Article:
Months 9 to months 12 were yet again different. I was healthy, I was able to perform almost every movement safely, but my ability to perform all movements with the prescribed weight was lacking. I found that I was ok with the high rep, low weight or body weight movements, but any time I loaded up the weight my performance would collapse. It was time to start going heavy and getting uncomfortable with the amount of weight I was using in my workouts. The work outs are more grueling, I find myself in a state of exhaustion like I have never felt before but my performance improved. Here is the great thing about the staff at CFW: Through all my challenges and my own attempts at working on my weaknesses, the staff have constantly provided me what feedback and recommendations that have consistently made improvements. Let me take a moment to talk more about this. If you do not take criticism well, you will not do well at CrossFit. I think some people feel like the staff is nagging on them as they consistently point out areas that need improvement, but this is exactly what you need. You need to thank them for investing the energy into trying to make you better.

If you are thinking about starting CrossFit, don’t read much on the internet about it, come experience it and make your own, well informed decision. Make CrossFit Waterloo one of the boxes you try out and I bet that you will find that it is the best in the area for anyone interested in a high touch point box.


I started my journey at CrossFit Waterloo about 3 years ago after trying a few classes at the suggestion of a friend. 3 years later and over 30 pounds lighter, I’m still challenging myself both physically and mentally, making progress every day and actually enjoying each workout. Yes. I said enjoying. (cue the ‘You’re crazy!’ comments from the people who can’t comprehend actually looking forward to working out).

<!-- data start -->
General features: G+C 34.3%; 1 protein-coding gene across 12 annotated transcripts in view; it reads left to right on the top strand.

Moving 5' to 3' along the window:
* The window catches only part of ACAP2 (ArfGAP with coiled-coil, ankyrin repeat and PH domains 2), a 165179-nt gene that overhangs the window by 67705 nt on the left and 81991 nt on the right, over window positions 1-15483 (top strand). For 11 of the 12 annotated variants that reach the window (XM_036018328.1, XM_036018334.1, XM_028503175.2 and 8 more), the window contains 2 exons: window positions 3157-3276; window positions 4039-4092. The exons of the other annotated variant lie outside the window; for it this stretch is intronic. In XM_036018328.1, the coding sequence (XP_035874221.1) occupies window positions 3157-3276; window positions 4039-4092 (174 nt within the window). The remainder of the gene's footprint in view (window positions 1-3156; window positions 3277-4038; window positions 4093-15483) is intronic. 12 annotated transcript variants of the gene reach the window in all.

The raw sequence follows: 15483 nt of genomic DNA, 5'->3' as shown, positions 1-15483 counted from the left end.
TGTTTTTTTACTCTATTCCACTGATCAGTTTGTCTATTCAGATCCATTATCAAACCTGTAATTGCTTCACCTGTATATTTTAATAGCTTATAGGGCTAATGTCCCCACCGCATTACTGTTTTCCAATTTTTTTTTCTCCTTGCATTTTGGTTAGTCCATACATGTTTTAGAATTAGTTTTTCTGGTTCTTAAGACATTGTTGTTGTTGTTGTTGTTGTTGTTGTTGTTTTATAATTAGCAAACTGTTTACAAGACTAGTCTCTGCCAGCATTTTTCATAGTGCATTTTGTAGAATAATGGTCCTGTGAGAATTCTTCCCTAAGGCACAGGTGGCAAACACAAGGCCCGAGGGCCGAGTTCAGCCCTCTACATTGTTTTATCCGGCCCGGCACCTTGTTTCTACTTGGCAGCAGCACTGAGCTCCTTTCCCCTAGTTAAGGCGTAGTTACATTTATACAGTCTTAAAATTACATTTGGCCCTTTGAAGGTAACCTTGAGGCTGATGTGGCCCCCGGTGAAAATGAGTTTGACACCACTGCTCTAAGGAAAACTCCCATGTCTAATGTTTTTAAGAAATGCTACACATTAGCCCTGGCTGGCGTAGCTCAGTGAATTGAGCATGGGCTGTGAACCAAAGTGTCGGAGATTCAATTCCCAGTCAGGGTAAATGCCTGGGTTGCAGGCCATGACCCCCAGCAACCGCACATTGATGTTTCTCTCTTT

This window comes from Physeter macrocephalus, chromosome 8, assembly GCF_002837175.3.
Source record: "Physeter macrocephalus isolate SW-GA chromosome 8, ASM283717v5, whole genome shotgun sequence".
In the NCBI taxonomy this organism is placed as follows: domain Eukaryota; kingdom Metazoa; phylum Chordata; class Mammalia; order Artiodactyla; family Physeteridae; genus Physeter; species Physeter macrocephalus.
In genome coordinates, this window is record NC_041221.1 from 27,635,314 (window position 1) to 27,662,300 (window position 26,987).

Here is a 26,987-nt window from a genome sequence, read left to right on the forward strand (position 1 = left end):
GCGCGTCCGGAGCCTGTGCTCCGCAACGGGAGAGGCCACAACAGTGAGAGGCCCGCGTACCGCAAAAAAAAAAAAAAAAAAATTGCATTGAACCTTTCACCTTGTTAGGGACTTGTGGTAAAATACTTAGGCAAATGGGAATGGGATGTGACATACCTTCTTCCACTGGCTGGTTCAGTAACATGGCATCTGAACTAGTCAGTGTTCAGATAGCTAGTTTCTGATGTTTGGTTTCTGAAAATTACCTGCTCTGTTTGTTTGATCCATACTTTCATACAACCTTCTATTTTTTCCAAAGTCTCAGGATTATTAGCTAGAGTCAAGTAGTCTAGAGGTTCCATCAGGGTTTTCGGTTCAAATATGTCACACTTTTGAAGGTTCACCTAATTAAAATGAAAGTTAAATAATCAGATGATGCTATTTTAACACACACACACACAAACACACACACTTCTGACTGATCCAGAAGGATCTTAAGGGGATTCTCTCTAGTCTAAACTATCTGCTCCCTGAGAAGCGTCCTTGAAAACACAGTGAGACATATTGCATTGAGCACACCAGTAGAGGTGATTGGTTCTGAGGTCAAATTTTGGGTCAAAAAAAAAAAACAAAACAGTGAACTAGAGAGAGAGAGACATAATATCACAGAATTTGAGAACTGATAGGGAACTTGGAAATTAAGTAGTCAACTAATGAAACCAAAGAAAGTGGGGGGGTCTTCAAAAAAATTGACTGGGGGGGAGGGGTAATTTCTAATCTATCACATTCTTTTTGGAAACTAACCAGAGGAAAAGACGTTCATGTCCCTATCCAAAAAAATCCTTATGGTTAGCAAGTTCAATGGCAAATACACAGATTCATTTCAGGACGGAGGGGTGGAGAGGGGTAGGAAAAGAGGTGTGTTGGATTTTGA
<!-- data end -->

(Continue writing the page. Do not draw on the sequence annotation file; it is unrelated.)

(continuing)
I’ve tried a lot of different things over the years – bootcamps, regular gyms, yoga, running, kickboxing, spin classes – but always lost interest over time. CrossFit is different. The workouts are constantly varied and no matter how strong or fast I get, there is always something to improve on and a new goal to work towards.

The coaches at CFW are knowledgeable and able to work with athletes at every level – whether that means scaling a workout down because I just haven’t mastered a muscle up yet, or scaling it up to make it even more challenging. It’s also thanks to these coaches that I’ve stayed injury-free over the years. Yes, there is a risk of injury when you’re swinging on a pullup bar or hoisting 200lbs over your head. But proper form is always prioritized over intensity. The coaches at CFW are trained to notice every little detail and are quick to make the required corrections to your form to prevent any injury from occurring.

But what really sets CFW apart is the community. Could I go to a gym closer to home? Sure. Will I? Nope. The members at CFW have become a second family and they’re the main reason I look forward to walking through those doors each day. The people who text me when I miss a day, just to make sure I’m still alive. The people who push me to put 5 more pounds on my bar and go for that PR. The people who compete with me and push me to go just a little bit harder every day.

So while I may have lost 30+ pounds somewhere along the way, I’ve gained lifelong friendships, self-confidence in the incredible things my body is capable of doing, and some pretty solid muscles.